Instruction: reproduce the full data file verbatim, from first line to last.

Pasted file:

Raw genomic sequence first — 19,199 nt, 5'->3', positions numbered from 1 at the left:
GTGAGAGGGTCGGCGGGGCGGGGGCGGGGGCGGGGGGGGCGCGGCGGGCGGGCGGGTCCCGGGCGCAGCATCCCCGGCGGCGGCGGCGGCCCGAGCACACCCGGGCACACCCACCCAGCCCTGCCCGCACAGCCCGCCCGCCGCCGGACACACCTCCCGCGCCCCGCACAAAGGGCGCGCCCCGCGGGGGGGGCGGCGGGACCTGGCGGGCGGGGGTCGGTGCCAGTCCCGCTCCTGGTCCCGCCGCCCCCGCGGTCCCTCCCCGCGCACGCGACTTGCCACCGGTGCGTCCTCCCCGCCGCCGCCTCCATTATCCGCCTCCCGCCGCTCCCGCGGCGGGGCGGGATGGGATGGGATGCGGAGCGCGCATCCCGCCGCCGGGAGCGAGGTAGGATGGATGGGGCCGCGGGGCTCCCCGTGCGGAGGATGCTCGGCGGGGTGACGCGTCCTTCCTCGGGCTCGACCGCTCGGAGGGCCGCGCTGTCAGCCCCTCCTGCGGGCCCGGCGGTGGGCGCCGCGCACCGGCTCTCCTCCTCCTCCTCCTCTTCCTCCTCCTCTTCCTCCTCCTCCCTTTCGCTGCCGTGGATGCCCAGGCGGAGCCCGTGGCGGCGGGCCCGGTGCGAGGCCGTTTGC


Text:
Raw genomic sequence first — 19,199 nt, 5'->3', positions numbered from 1 at the left:
GTGAGAGGGTCGGCGGGGCGGGGGCGGGGGCGGGGGGGGCGCGGCGGGCGGGCGGGTCCCGGGCGCAGCATCCCCGGCGGCGGCGGCGGCCCGAGCACACCCGGGCACACCCACCCAGCCCTGCCCGCACAGCCCGCCCGCCGCCGGACACACCTCCCGCGCCCCGCACAAAGGGCGCGCCCCGCGGGGGGGGCGGCGGGACCTGGCGGGCGGGGGTCGGTGCCAGTCCCGCTCCTGGTCCCGCCGCCCCCGCGGTCCCTCCCCGCGCACGCGACTTGCCACCGGTGCGTCCTCCCCGCCGCCGCCTCCATTATCCGCCTCCCGCCGCTCCCGCGGCGGGGCGGGATGGGATGGGATGCGGAGCGCGCATCCCGCCGCCGGGAGCGAGGTAGGATGGATGGGGCCGCGGGGCTCCCCGTGCGGAGGATGCTCGGCGGGGTGACGCGTCCTTCCTCGGGCTCGACCGCTCGGAGGGCCGCGCTGTCAGCCCCTCCTGCGGGCCCGGCGGTGGGCGCCGCGCACCGGCTCTCCTCCTCCTCCTCCTCTTCCTCCTCCTCTTCCTCCTCCTCCCTTTCGCTGCCGTGGATGCCCAGGCGGAGCCCGTGGCGGCGGGCCCGGTGCGAGGCCGTTTGC